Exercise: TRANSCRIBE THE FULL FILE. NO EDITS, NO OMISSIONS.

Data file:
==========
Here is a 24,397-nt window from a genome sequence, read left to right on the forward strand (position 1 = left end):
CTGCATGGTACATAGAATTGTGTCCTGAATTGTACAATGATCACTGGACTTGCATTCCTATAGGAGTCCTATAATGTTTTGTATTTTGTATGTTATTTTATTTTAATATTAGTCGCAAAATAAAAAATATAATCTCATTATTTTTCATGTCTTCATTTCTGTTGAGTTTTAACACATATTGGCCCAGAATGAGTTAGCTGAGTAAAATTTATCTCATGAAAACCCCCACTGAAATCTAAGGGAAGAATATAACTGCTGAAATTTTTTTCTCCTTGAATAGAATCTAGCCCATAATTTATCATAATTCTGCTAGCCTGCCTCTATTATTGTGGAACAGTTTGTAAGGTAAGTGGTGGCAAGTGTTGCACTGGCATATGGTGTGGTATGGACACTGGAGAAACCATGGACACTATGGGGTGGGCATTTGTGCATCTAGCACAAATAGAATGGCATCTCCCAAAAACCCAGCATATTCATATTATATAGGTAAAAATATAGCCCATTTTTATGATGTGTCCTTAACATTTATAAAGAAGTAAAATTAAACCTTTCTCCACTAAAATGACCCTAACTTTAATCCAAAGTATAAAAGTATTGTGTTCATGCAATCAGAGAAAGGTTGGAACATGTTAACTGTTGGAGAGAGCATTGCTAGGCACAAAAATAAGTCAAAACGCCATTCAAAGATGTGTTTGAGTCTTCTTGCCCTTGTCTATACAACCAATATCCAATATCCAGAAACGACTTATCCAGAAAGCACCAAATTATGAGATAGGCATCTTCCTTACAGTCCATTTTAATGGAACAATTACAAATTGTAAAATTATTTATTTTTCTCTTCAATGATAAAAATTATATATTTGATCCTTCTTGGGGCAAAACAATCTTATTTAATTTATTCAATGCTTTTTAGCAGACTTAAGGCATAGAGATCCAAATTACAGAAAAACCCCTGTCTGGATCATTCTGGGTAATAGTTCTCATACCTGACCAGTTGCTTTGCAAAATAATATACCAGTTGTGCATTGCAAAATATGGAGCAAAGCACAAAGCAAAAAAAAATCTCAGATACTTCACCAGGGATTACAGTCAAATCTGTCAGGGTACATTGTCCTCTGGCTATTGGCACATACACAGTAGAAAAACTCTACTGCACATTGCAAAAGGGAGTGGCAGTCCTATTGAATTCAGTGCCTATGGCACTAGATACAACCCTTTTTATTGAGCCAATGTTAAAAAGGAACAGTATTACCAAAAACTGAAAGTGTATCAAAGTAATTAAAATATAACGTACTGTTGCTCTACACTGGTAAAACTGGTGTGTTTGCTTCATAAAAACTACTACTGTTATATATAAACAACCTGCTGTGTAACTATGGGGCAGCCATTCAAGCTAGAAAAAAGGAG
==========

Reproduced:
Here is a 24,397-nt window from a genome sequence, read left to right on the forward strand (position 1 = left end):
CTGCATGGTACATAGAATTGTGTCCTGAATTGTACAATGATCACTGGACTTGCATTCCTATAGGAGTCCTATAATGTTTTGTATTTTGTATGTTATTTTATTTTAATATTAGTCGCAAAATAAAAAATATAATCTCATTATTTTTCATGTCTTCATTTCTGTTGAGTTTTAACACATATTGGCCCAGAATGAGTTAGCTGAGTAAAATTTATCTCATGAAAACCCCCACTGAAATCTAAGGGAAGAATATAACTGCTGAAATTTTTTTCTCCTTGAATAGAATCTAGCCCATAATTTATCATAATTCTGCTAGCCTGCCTCTATTATTGTGGAACAGTTTGTAAGGTAAGTGGTGGCAAGTGTTGCACTGGCATATGGTGTGGTATGGACACTGGAGAAACCATGGACACTATGGGGTGGGCATTTGTGCATCTAGCACAAATAGAATGGCATCTCCCAAAAACCCAGCATATTCATATTATATAGGTAAAAATATAGCCCATTTTTATGATGTGTCCTTAACATTTATAAAGAAGTAAAATTAAACCTTTCTCCACTAAAATGACCCTAACTTTAATCCAAAGTATAAAAGTATTGTGTTCATGCAATCAGAGAAAGGTTGGAACATGTTAACTGTTGGAGAGAGCATTGCTAGGCACAAAAATAAGTCAAAACGCCATTCAAAGATGTGTTTGAGTCTTCTTGCCCTTGTCTATACAACCAATATCCAATATCCAGAAACGACTTATCCAGAAAGCACCAAATTATGAGATAGGCATCTTCCTTACAGTCCATTTTAATGGAACAATTACAAATTGTAAAATTATTTATTTTTCTCTTCAATGATAAAAATTATATATTTGATCCTTCTTGGGGCAAAACAATCTTATTTAATTTATTCAATGCTTTTTAGCAGACTTAAGGCATAGAGATCCAAATTACAGAAAAACCCCTGTCTGGATCATTCTGGGTAATAGTTCTCATACCTGACCAGTTGCTTTGCAAAATAATATACCAGTTGTGCATTGCAAAATATGGAGCAAAGCACAAAGCAAAAAAAAATCTCAGATACTTCACCAGGGATTACAGTCAAATCTGTCAGGGTACATTGTCCTCTGGCTATTGGCACATACACAGTAGAAAAACTCTACTGCACATTGCAAAAGGGAGTGGCAGTCCTATTGAATTCAGTGCCTATGGCACTAGATACAACCCTTTTTATTGAGCCAATGTTAAAAAGGAACAGTATTACCAAAAACTGAAAGTGTATCAAAGTAATTAAAATATAACGTACTGTTGCTCTACACTGGTAAAACTGGTGTGTTTGCTTCATAAAAACTACTACTGTTATATATAAACAACCTGCTGTGTAACTATGGGGCAGCCATTCAAGCTAGAAAAAAGGAG